Monday, February 28, 2011

Flash Seminars -- A New Concept in Learning

In a recent post, we spoke of the great coverage the New York Times has done on education.  Not to be outdone, the Washington Post recently posted a story on a concept called "Flash Seminars."  No this isn't about computer programming, it's about using empty classrooms to have impromptu lectures.

Over the past few years, the idea of flash raves or mobs have become fairly popular.  Here, students choose a time and place and congregate.  Check out this one from UNC Chapel Hill.

Flash Seminars are a bit different.  The idea came from a student at the University of Virginia.  The article describes them in the following way:
Once or twice a week, students at the state's flagship public university collect in some idle classroom or lounge for a "flash seminar," an ad hoc performance of pedagogy.
The time and place, professor and students are always different. But the goal never varies: "to find learning outside the classroom," said Nelson, 22, a senior from Westwood, Mass., who is majoring in political and social thought. "To find other people who really value being a student."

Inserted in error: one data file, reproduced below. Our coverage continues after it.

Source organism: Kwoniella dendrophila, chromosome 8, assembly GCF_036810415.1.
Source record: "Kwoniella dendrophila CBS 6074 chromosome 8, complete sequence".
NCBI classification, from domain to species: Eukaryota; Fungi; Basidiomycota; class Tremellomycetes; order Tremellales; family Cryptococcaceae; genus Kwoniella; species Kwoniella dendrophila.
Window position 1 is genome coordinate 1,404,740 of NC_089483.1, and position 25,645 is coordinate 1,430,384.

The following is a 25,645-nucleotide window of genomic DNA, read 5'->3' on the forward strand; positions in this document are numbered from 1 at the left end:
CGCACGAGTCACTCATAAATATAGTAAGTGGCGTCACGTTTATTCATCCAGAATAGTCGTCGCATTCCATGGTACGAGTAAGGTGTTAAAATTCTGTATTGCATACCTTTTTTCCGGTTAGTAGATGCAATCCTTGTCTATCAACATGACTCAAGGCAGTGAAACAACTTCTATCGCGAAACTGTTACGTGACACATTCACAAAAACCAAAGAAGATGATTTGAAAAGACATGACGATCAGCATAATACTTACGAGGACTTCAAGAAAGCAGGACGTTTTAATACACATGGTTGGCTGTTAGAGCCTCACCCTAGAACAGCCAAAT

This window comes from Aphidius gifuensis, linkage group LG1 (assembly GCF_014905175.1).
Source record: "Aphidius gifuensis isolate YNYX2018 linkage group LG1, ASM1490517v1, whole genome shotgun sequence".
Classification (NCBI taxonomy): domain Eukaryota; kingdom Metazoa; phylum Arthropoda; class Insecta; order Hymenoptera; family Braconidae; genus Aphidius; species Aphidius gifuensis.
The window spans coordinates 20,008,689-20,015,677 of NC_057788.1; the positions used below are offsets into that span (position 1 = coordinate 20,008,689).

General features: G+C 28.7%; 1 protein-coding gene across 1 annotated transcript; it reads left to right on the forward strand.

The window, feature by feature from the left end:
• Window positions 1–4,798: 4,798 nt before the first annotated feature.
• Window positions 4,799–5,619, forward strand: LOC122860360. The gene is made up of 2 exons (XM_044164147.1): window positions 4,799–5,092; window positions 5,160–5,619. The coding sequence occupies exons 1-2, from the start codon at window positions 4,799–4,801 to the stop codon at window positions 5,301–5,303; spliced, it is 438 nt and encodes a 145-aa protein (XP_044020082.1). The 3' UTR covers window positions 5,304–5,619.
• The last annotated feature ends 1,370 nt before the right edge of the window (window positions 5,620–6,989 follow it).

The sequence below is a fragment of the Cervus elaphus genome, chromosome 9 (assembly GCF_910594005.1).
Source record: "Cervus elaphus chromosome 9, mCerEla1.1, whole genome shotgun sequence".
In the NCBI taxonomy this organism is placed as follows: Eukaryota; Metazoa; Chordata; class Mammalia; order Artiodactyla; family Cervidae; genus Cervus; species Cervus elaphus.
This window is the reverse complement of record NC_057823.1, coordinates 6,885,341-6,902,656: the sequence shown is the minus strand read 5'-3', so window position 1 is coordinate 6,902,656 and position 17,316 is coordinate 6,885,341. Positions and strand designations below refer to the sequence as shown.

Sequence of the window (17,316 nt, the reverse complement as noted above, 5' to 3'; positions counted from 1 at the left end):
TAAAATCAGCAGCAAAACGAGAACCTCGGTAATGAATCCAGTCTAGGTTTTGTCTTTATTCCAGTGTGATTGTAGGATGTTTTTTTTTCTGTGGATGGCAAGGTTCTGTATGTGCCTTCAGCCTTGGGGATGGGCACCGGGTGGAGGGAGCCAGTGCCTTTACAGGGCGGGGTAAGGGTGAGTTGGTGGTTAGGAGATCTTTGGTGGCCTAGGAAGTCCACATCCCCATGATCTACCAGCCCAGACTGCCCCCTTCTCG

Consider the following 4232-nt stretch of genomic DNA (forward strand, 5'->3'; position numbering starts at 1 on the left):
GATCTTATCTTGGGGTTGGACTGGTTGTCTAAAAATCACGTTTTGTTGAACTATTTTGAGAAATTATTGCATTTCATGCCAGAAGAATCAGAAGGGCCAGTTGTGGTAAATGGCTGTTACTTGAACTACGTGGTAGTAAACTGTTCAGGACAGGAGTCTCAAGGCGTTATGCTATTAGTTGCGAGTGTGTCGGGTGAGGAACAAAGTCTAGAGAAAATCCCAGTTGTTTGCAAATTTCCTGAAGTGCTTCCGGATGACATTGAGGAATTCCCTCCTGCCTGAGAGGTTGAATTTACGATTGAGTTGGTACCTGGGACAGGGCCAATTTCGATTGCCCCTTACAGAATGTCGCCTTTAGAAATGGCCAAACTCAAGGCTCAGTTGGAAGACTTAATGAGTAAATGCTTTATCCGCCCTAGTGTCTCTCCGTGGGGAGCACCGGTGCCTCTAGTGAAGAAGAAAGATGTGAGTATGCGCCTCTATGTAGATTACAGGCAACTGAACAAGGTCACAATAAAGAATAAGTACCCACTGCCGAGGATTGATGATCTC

There's a nice tech tie in if you switch from the idea of a face to face lecture and consider screencasts or 5 minute lectures (see the University of Wisconsin's 5 minute lecture site).  At UDC, we have Wimba and Echo 360 which integrate with Blackboard to allow professors to record lectures and deliver them to students. 

Here's a screencast that shows students how to upload an assignment.  Whether it be a lecture, demonstration or other visual experience, screencasts should be in every pedagogues technology toolkit (read about toolkit theory).

Please stop by the Center for Academic Technology to find out more about these tools.

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